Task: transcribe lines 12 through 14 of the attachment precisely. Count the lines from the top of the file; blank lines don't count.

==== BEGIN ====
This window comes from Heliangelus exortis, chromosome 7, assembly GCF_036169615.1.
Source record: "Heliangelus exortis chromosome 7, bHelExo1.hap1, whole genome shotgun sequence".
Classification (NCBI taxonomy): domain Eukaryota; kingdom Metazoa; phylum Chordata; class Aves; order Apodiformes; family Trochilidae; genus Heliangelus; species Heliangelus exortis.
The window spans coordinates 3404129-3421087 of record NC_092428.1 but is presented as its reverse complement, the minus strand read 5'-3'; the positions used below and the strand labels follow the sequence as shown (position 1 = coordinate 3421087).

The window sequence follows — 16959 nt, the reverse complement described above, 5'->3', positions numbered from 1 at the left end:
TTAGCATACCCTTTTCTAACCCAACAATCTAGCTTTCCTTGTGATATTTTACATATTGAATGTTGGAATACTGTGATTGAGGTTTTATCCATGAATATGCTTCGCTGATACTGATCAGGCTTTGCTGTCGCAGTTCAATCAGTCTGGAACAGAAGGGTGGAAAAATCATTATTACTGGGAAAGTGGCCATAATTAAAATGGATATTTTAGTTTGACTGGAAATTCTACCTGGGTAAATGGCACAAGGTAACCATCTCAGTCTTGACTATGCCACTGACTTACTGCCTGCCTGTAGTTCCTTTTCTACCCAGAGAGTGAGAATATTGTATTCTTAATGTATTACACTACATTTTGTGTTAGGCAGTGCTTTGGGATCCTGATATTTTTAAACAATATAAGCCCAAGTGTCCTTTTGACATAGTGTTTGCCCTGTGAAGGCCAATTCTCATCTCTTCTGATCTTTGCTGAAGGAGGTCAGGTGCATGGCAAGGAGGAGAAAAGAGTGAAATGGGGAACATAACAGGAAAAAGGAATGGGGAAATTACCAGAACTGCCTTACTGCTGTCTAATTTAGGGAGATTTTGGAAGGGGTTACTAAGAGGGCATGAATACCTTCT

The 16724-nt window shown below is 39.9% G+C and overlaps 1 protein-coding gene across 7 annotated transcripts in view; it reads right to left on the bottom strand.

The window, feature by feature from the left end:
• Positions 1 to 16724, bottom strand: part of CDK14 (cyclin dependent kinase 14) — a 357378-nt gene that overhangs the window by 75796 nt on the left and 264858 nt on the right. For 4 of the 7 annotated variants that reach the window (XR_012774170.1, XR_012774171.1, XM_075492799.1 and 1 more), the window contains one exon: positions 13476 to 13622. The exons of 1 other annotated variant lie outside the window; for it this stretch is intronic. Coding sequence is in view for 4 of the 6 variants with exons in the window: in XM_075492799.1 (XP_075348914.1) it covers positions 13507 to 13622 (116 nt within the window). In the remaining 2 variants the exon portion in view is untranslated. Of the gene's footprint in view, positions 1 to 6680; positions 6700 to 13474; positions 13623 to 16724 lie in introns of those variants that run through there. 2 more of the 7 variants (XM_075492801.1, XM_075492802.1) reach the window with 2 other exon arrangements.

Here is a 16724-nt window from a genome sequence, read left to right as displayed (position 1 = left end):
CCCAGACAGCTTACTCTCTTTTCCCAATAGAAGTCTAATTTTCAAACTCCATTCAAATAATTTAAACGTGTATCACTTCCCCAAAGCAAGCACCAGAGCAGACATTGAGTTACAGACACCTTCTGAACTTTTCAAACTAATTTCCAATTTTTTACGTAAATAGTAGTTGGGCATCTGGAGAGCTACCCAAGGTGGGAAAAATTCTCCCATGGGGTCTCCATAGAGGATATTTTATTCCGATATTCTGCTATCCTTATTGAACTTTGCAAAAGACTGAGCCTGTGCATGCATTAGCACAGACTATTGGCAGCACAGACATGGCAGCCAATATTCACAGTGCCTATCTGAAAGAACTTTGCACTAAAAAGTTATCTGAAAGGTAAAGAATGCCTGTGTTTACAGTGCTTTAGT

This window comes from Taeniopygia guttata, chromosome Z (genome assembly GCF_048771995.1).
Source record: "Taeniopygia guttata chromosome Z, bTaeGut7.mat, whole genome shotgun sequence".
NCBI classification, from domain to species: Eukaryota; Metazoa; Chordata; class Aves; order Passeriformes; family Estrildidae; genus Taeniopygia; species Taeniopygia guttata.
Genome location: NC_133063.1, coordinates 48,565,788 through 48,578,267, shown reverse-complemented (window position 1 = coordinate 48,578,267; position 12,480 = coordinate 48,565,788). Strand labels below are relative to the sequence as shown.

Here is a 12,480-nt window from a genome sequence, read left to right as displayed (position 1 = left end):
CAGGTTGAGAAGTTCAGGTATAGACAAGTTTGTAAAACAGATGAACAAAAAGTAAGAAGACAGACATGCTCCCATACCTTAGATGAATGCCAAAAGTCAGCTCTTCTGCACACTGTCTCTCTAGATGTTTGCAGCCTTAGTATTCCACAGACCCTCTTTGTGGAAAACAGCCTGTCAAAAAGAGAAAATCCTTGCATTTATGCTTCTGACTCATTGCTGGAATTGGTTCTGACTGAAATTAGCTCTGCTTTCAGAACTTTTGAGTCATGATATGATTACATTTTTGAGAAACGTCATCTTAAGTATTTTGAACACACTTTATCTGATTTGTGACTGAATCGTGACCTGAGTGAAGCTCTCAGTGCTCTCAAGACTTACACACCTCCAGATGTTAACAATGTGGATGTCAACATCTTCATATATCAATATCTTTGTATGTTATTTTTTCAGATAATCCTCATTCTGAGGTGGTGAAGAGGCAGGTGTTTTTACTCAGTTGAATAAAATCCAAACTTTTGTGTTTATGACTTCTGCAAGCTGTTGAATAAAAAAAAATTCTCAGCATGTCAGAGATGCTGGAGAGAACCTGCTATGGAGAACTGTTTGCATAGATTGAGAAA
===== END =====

This window comes from Taeniopygia guttata, chromosome Z (genome assembly GCF_048771995.1).
Source record: "Taeniopygia guttata chromosome Z, bTaeGut7.mat, whole genome shotgun sequence".
NCBI classification, from domain to species: Eukaryota; Metazoa; Chordata; class Aves; order Passeriformes; family Estrildidae; genus Taeniopygia; species Taeniopygia guttata.